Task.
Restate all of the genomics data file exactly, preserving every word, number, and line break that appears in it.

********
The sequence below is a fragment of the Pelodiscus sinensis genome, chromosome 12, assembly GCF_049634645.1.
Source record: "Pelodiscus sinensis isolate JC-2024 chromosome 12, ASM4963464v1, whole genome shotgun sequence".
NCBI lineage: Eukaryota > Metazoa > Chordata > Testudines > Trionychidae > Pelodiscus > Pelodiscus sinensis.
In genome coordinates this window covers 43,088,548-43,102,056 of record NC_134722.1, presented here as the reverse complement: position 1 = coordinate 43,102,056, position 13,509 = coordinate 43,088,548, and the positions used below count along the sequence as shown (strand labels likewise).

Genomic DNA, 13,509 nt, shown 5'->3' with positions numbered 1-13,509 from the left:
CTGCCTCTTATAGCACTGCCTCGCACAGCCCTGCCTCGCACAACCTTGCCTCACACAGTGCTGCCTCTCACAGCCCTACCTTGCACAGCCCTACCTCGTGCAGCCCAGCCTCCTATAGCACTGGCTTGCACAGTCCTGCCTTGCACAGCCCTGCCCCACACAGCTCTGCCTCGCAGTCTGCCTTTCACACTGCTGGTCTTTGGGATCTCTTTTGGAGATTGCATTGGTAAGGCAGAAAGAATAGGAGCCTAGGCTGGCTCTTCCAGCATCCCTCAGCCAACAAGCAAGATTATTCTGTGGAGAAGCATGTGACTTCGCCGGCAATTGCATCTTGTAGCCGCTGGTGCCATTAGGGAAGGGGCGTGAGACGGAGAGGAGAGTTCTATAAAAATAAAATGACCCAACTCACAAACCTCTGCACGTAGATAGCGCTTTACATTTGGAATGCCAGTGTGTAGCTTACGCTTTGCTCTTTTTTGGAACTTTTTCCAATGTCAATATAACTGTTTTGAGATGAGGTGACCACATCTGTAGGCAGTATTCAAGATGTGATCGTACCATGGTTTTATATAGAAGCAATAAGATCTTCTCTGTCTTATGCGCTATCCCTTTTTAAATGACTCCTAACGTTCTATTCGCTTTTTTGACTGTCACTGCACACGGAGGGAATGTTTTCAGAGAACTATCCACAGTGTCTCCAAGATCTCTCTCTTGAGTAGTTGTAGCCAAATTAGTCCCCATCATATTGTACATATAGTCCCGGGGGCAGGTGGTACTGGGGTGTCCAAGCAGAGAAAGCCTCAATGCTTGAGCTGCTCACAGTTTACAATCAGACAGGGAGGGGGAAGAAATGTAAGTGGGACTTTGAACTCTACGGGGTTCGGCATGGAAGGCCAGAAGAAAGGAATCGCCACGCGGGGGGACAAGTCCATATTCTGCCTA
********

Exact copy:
The sequence below is a fragment of the Pelodiscus sinensis genome, chromosome 12, assembly GCF_049634645.1.
Source record: "Pelodiscus sinensis isolate JC-2024 chromosome 12, ASM4963464v1, whole genome shotgun sequence".
NCBI lineage: Eukaryota > Metazoa > Chordata > Testudines > Trionychidae > Pelodiscus > Pelodiscus sinensis.
In genome coordinates this window covers 43,088,548-43,102,056 of record NC_134722.1, presented here as the reverse complement: position 1 = coordinate 43,102,056, position 13,509 = coordinate 43,088,548, and the positions used below count along the sequence as shown (strand labels likewise).

Genomic DNA, 13,509 nt, shown 5'->3' with positions numbered 1-13,509 from the left:
CTGCCTCTTATAGCACTGCCTCGCACAGCCCTGCCTCGCACAACCTTGCCTCACACAGTGCTGCCTCTCACAGCCCTACCTTGCACAGCCCTACCTCGTGCAGCCCAGCCTCCTATAGCACTGGCTTGCACAGTCCTGCCTTGCACAGCCCTGCCCCACACAGCTCTGCCTCGCAGTCTGCCTTTCACACTGCTGGTCTTTGGGATCTCTTTTGGAGATTGCATTGGTAAGGCAGAAAGAATAGGAGCCTAGGCTGGCTCTTCCAGCATCCCTCAGCCAACAAGCAAGATTATTCTGTGGAGAAGCATGTGACTTCGCCGGCAATTGCATCTTGTAGCCGCTGGTGCCATTAGGGAAGGGGCGTGAGACGGAGAGGAGAGTTCTATAAAAATAAAATGACCCAACTCACAAACCTCTGCACGTAGATAGCGCTTTACATTTGGAATGCCAGTGTGTAGCTTACGCTTTGCTCTTTTTTGGAACTTTTTCCAATGTCAATATAACTGTTTTGAGATGAGGTGACCACATCTGTAGGCAGTATTCAAGATGTGATCGTACCATGGTTTTATATAGAAGCAATAAGATCTTCTCTGTCTTATGCGCTATCCCTTTTTAAATGACTCCTAACGTTCTATTCGCTTTTTTGACTGTCACTGCACACGGAGGGAATGTTTTCAGAGAACTATCCACAGTGTCTCCAAGATCTCTCTCTTGAGTAGTTGTAGCCAAATTAGTCCCCATCATATTGTACATATAGTCCCGGGGGCAGGTGGTACTGGGGTGTCCAAGCAGAGAAAGCCTCAATGCTTGAGCTGCTCACAGTTTACAATCAGACAGGGAGGGGGAAGAAATGTAAGTGGGACTTTGAACTCTACGGGGTTCGGCATGGAAGGCCAGAAGAAAGGAATCGCCACGCGGGGGGACAAGTCCATATTCTGCCTA